Friday, February 1, 2008

Genealogy video workshop survey

I just participated in a Family Tree Magazine survey about Genealogy Video Workshops. The questions asked (and my responses) were:

1. Have you ever taken a genealogy class via online video? If yes, what type of class and how was it offered? I put "Yes" and entered "a) The FTM 2008 and AncestryPress videos offered by - watch the presentation, hear the voices, communicate by email. b) Many videos at Roots Television of classes - but not participating in the class."

2. What topics would be of interest to you in a genealogy class via online video? (Please rate all that apply). Choices were Very Interesting, Somewhat Interesting and Not Interesting.

* Internet research - "Very"
* Identifying and preserving family photographs - "Somewhat"
* Cemetery research - "Very"
* Foreign/ethnic research, such as German, British or American Indian genealogy - "Very"
* Civil War or Revolutionary War research - "Very"
* Finding and using basic records such as censuses, vital records, wills -'Very"
* Genealogy in specific US states or regions - "Very"
* Oral history - "Somewhat"
* Genetic genealogy - "Somewhat"
* Getting organized - "Somewhat"
* Other (please specify) - I listed "Newspapers, Immigration and Naturalization."

3. What skill level best describes you? Choices were Beginner, Intermediate, Advanced and Professional. I put "Advanced"

4. What would be most helpful to see in an online genealogy video? (Please rate all that apply). Choices were Very Helpful, Somewhat Helpful, Not Helpful.

* Advice from an expert in the class topic - "Very"
* Step-by-step demonstrations of computer or Internet techniques - "Very"
* How to use a particular Web site or software program - "Very"
* Virtual tours of libraries, archives and research repositories - Somewhat"
* Explanations of research methods/techniques - Very"
* Range of the above - "somewhat"
* Other (please specify)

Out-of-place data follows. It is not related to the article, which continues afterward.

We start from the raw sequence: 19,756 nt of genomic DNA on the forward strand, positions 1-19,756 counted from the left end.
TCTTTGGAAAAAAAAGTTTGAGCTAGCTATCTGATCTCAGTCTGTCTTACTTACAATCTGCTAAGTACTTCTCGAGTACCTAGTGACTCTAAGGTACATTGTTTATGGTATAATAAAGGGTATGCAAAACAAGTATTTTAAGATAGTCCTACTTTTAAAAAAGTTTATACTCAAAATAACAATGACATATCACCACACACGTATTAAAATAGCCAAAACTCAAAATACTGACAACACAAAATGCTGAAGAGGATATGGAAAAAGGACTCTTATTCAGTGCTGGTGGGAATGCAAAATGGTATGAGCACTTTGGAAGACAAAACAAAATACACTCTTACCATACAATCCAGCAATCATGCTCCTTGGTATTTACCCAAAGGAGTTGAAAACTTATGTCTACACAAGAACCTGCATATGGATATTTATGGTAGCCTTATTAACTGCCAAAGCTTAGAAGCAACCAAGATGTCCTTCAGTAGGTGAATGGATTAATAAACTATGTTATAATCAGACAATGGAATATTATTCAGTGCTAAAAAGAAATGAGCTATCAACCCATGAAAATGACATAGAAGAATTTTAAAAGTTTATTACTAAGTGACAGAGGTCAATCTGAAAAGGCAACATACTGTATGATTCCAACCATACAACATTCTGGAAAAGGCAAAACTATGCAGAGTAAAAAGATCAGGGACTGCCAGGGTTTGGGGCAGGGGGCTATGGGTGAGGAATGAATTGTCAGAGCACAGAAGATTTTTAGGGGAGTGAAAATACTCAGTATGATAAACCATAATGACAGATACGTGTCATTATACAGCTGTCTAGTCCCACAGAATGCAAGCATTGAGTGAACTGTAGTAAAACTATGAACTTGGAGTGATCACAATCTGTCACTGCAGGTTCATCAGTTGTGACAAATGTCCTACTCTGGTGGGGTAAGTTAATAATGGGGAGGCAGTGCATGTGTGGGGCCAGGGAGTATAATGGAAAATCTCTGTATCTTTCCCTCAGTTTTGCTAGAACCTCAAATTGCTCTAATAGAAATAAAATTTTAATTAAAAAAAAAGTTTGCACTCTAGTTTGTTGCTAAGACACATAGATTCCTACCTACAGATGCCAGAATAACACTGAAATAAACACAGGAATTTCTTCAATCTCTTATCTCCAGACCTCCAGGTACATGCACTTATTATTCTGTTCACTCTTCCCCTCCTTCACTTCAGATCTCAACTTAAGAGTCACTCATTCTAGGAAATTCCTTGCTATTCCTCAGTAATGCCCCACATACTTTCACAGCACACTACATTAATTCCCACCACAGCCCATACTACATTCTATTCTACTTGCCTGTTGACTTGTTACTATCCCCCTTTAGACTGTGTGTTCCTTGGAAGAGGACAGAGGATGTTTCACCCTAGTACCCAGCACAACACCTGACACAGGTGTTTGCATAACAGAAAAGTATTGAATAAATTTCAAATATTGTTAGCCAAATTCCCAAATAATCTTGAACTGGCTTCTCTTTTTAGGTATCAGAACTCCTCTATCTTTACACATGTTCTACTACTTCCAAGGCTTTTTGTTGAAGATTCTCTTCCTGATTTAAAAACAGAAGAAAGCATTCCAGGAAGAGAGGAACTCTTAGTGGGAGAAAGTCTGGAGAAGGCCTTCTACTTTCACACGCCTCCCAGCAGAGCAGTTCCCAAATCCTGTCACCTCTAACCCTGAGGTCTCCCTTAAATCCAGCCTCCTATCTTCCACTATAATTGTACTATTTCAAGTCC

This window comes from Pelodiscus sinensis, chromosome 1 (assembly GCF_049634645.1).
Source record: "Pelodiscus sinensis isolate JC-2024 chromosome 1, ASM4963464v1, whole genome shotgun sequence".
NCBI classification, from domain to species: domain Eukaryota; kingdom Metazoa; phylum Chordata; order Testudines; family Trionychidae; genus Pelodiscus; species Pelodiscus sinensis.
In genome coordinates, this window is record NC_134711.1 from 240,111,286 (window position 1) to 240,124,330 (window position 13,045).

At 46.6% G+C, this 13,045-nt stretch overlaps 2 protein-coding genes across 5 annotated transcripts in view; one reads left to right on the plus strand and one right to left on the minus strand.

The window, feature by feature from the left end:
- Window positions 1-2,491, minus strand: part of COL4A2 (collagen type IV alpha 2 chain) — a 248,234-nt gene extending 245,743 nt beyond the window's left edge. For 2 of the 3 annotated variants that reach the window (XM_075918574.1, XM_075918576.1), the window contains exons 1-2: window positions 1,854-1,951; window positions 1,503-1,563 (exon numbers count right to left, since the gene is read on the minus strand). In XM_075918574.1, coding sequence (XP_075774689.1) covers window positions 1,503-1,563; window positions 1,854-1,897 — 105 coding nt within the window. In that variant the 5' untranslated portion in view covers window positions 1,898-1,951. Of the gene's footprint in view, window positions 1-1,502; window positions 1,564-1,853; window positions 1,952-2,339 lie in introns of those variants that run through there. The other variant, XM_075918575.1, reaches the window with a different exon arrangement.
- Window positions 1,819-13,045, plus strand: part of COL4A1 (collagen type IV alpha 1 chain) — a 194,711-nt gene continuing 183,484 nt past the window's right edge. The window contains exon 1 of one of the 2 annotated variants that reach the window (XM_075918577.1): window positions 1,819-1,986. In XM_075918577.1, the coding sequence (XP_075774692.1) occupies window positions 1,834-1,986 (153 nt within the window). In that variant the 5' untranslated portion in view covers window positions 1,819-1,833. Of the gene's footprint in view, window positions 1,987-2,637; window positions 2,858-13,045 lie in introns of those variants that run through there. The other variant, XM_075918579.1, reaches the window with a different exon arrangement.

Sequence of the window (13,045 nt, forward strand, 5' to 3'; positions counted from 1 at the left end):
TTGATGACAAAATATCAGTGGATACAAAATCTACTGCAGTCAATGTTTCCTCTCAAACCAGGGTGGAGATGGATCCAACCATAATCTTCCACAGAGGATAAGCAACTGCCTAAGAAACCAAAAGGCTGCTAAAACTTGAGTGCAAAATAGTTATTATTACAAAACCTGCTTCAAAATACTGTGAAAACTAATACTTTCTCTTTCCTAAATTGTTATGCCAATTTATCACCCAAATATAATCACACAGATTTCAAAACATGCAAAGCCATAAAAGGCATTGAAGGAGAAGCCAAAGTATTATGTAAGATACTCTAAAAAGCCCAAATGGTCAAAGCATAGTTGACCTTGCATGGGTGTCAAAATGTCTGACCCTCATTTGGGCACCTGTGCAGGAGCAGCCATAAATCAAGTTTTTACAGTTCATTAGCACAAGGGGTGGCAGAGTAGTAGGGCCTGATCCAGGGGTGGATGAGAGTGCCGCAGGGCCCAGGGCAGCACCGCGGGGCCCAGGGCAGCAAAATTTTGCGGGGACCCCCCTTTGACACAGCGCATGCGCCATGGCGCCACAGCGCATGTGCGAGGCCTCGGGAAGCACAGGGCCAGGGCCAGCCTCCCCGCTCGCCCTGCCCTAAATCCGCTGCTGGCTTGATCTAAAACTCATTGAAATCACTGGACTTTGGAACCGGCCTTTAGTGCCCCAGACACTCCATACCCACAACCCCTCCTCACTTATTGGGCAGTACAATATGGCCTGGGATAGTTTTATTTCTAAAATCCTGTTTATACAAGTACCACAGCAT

5. What would interest you most: paying for video workshops on a per-class basis or buying a package that gives you access to multiple videos for a year? I put "Pay per class."

6. What would influence your decision to purchase a specific online video? Choices were Very Important, somewhat Important and Not Important.

* The featured expert - "Somewhat"
* The topic or focus of the video - "Very"
* The format (demonstrations vs. lecture-style) - "Very"
* The price - "Somewhat"

7. How much would you expect to pay for one 45-minute class? Choices were $5-10, $11-15, $16-20, $21-25. I put "$5 to 10" (naturally)

8. How much would you expect to pay for a package of five videos? Choices were $20, $30, $40 and $50. I chose $30 (cheap guy, eh? Hey, I'm retired).

Isn't that interesting? I'm wondering if Family Tree Magazine is planning on offering Online Video classes with special deals for those with a subscription? Or offering a subscription to the magazine if someone signs up for a number of video workshops?

There is probably a market for relatively cheap online video workshops if they are "on-demand" - essentially a lecture/demonstration format with no instant interaction (perhaps an email contact). Being able to select 10 or 20 videos from a national conference and see what you missed, for a price, is really attractive to me. Of course, that could lead to a virtual conference, I guess, where groups in different locations could sit together and watch a presentation from afar (which is already being done by some presenters for some societies, I understand); or where a number of presentations are made on video and individuals can watch them at their leisure at home.

There may not be as much of a market for an interactive "connect at this specific time" format due to personal scheduling issues. Perhaps a blend would work, like what Ancestry did with their FTM2008 and AncestryPress tutorials - offer the tutorial live with interaction, then archive it and make it available for others to view/hear without interaction. Of course, Ancestry was selling a specific product each time and was using the video as a sales promotion.

Just my opinions, for which I hope I don't become logophagous (look it up).

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